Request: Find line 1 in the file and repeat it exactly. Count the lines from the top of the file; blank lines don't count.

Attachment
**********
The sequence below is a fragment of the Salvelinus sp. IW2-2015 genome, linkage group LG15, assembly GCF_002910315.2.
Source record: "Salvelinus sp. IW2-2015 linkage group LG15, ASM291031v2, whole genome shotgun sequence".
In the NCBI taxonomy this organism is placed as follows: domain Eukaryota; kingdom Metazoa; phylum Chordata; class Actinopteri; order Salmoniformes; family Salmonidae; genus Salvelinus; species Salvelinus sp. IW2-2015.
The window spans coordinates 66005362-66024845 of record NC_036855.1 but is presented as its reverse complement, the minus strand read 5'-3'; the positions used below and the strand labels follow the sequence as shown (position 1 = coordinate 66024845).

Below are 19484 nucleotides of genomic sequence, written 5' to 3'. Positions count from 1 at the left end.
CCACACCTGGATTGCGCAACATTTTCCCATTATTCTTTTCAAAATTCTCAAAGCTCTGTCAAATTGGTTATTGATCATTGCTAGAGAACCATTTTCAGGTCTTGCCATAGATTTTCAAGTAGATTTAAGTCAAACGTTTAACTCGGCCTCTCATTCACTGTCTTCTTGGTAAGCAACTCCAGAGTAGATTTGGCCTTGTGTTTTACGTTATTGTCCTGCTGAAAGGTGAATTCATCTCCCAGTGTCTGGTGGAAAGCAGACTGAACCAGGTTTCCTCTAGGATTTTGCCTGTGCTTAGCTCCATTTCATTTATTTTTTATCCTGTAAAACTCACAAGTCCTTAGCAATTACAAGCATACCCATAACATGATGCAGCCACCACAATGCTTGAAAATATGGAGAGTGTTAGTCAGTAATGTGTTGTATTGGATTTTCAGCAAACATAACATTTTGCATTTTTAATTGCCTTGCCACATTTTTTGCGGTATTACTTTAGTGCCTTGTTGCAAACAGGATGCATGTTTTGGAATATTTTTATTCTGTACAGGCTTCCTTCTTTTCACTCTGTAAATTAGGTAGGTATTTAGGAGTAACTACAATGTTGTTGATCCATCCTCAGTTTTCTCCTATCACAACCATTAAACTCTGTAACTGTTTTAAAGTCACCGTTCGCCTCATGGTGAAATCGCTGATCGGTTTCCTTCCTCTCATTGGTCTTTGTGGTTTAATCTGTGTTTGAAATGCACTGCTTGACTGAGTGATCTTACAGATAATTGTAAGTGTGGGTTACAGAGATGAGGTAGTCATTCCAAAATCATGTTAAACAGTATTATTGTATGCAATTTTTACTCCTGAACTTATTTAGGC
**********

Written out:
The sequence below is a fragment of the Salvelinus sp. IW2-2015 genome, linkage group LG15, assembly GCF_002910315.2.